I’m The King Of The World!

F/10.0, 1/400, ISO 400.

Mallard 

Did you hear the rumor about butter?

Everyone’s spreading it.

Interesting Fact: Mallards are an abundant city and suburban park duck and because of constant feedings by park visitors, they can become very tame and approachable. In more natural settings and where Mallards are heavily hunted, they can be very wary of approaching people. They commonly associate with and may hybridize with other dabbling ducks. ( https://www.allaboutbirds.org/guide/Mallard/lifehistory )

 

By Invitation Only!

F/5.6, 1/500, ISO 200.

Mallard Female

Why do barbers make good drivers?

They know all the shortcuts.

Interesting Fact: During egg-laying phase, she lines the nest with grasses, leaves, and twigs from nearby. She also pulls tall vegetation over to conceal herself and her nest. After incubation begins, she plucks down feathers from her breast to line the nest and cover her eggs. The finished nest is about a foot across, with a bowl for the eggs that is 1–6 inches deep and 6–9 inches across. ( https://www.allaboutbirds.org/guide/Mallard/lifehistory )

Motorboating Is My Thing!

F/11.0, 1/500, ISO 250.

Mallard Female

Which day of the week do chickens hate most?

Fry-day!

Interesting Fact: The female forms a shallow depression or bowl on the ground in moist earth. She does not carry material to the nest but rather pulls vegetation she can reach toward her while sitting on nest. During egg-laying phase, she lines the nest with grasses, leaves, and twigs from nearby. She also pulls tall vegetation over to conceal herself and her nest. ( https://www.allaboutbirds.org/guide/Mallard/lifehistory )

Little Duckies Need Some Snackies

F/5.6, 1/160, ISO 100.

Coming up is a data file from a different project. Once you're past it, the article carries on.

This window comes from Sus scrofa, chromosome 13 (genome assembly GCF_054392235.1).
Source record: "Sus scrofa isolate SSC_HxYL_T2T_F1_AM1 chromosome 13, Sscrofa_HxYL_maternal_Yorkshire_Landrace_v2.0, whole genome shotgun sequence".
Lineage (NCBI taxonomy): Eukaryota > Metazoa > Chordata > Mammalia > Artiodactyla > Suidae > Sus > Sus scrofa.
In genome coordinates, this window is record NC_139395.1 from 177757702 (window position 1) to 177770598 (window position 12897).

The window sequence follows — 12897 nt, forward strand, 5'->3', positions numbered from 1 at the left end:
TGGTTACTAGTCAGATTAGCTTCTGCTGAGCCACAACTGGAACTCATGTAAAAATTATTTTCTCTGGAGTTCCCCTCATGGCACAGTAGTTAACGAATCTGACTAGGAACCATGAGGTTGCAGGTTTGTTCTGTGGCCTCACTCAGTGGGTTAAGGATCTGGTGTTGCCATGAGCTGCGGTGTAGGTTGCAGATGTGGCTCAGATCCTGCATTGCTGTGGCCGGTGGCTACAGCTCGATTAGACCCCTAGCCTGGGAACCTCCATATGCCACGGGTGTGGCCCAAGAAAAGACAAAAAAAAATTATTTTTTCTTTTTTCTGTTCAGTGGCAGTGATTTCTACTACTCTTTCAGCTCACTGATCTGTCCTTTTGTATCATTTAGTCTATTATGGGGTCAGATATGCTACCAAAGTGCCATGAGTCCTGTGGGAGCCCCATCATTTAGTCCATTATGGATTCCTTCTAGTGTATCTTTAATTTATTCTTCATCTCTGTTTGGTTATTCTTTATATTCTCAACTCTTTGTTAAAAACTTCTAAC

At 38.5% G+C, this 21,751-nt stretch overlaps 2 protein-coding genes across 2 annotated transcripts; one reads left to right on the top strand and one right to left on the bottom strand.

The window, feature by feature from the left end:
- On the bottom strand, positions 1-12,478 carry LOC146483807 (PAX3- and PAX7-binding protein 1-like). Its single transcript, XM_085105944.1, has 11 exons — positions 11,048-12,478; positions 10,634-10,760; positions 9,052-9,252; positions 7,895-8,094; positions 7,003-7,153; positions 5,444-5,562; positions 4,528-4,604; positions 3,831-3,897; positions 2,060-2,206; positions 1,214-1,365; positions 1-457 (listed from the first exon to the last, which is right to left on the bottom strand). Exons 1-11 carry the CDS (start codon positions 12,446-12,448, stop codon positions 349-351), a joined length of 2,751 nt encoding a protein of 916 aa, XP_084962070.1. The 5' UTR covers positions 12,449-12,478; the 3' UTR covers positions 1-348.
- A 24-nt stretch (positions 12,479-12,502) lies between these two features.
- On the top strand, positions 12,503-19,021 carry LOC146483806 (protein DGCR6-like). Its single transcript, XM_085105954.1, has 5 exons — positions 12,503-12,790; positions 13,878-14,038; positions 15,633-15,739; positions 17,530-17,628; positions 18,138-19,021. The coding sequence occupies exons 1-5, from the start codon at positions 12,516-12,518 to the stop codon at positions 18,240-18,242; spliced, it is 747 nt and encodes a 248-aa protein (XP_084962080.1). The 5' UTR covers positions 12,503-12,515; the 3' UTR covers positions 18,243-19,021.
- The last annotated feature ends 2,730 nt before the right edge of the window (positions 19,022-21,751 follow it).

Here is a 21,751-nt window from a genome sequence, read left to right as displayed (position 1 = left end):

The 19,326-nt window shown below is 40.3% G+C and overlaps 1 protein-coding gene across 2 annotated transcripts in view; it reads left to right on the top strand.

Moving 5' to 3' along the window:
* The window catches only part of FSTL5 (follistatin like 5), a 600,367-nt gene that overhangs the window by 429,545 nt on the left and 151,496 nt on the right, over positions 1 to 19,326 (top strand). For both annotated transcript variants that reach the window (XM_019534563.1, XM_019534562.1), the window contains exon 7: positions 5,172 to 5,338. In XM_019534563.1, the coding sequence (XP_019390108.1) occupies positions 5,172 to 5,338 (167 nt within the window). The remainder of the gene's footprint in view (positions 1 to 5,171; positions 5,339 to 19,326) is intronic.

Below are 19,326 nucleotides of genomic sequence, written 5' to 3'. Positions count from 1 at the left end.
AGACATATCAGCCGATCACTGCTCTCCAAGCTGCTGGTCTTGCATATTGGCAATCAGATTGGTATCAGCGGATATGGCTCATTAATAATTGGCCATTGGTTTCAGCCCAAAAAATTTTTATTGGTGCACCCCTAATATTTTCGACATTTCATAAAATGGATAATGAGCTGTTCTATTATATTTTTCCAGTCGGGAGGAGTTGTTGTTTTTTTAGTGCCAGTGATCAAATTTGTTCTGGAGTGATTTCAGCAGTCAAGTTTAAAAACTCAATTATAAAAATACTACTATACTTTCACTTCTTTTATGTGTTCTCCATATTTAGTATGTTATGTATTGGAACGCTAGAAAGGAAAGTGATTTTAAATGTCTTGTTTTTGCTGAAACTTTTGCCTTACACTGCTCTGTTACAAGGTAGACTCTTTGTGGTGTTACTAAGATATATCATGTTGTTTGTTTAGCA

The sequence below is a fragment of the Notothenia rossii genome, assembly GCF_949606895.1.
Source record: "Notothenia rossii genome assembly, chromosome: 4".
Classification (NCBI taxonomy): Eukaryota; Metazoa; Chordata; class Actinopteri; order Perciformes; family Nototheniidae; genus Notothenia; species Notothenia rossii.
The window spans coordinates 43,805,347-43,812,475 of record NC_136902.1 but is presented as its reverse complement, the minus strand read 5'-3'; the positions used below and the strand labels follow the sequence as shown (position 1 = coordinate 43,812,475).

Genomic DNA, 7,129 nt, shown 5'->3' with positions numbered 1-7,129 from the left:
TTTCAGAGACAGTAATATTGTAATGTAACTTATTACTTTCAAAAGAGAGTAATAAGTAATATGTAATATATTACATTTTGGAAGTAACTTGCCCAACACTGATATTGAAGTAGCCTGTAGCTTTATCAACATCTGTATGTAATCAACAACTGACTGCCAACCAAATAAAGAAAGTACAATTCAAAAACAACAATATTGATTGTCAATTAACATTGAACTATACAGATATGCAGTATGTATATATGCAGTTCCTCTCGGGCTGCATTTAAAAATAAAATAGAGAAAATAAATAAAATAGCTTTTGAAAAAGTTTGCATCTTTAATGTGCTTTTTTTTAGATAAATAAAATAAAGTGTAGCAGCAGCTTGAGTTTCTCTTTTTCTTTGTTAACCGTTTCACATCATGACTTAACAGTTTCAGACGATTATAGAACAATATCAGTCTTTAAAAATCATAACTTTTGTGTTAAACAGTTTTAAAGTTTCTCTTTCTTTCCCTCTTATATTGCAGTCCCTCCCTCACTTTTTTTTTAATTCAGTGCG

Mallard Female with Ducklings

Who earns a living driving their customers away?

A taxi driver.

Interesting Fact:  The female forms a shallow depression or bowl on the ground in moist earth. She does not carry material to the nest but rather pulls vegetation she can reach toward her while sitting on nest. During egg-laying phase, she lines the nest with grasses, leaves, and twigs from nearby. She also pulls tall vegetation over to conceal herself and her nest. After incubation begins, she plucks down feathers from her breast to line the nest and cover her eggs. The finished nest is about a foot across, with a bowl for the eggs that is 1–6 inches deep and 6–9 inches across. ( https://www.allaboutbirds.org/guide/Mallard/lifehistory )

 

Ehh, What’s Up Duck?

F/5.6, 1/500, ISO 200.

Mallard 

Why did the duck cross the road?

Because there was a quack in the sidewalk. 

Interesting Fact:  Ducks have webbed feet, which they use for paddling beneath the water. Their feet have no nerves or blood vessels, which mean that they won’t feel chill from swimming in icy water. ( https://americanexpedition.us/mallard-duck-information-facts-photos-and-artwork )

Well I’m going down, down, down, down, down, down.

mallard-landing

F/6.0, 1/500, ISO 360.

Mallard  

A Ham sandwich walks into a bar and asks the bartender for a drink.

The bartender says, “Sorry we don’t serve food.”

Interesting Fact:  The Mallard is the ancestor of nearly all domestic duck breeds (everything except the Muscovy Duck). Domestic ducks can be common in city ponds and can be confusing to identify—they may lack the white neck ring, show white on the chest, be all dark, or show oddly shaped crests on the head. ( https://www.allaboutbirds.org/guide/Mallard/lifehistory )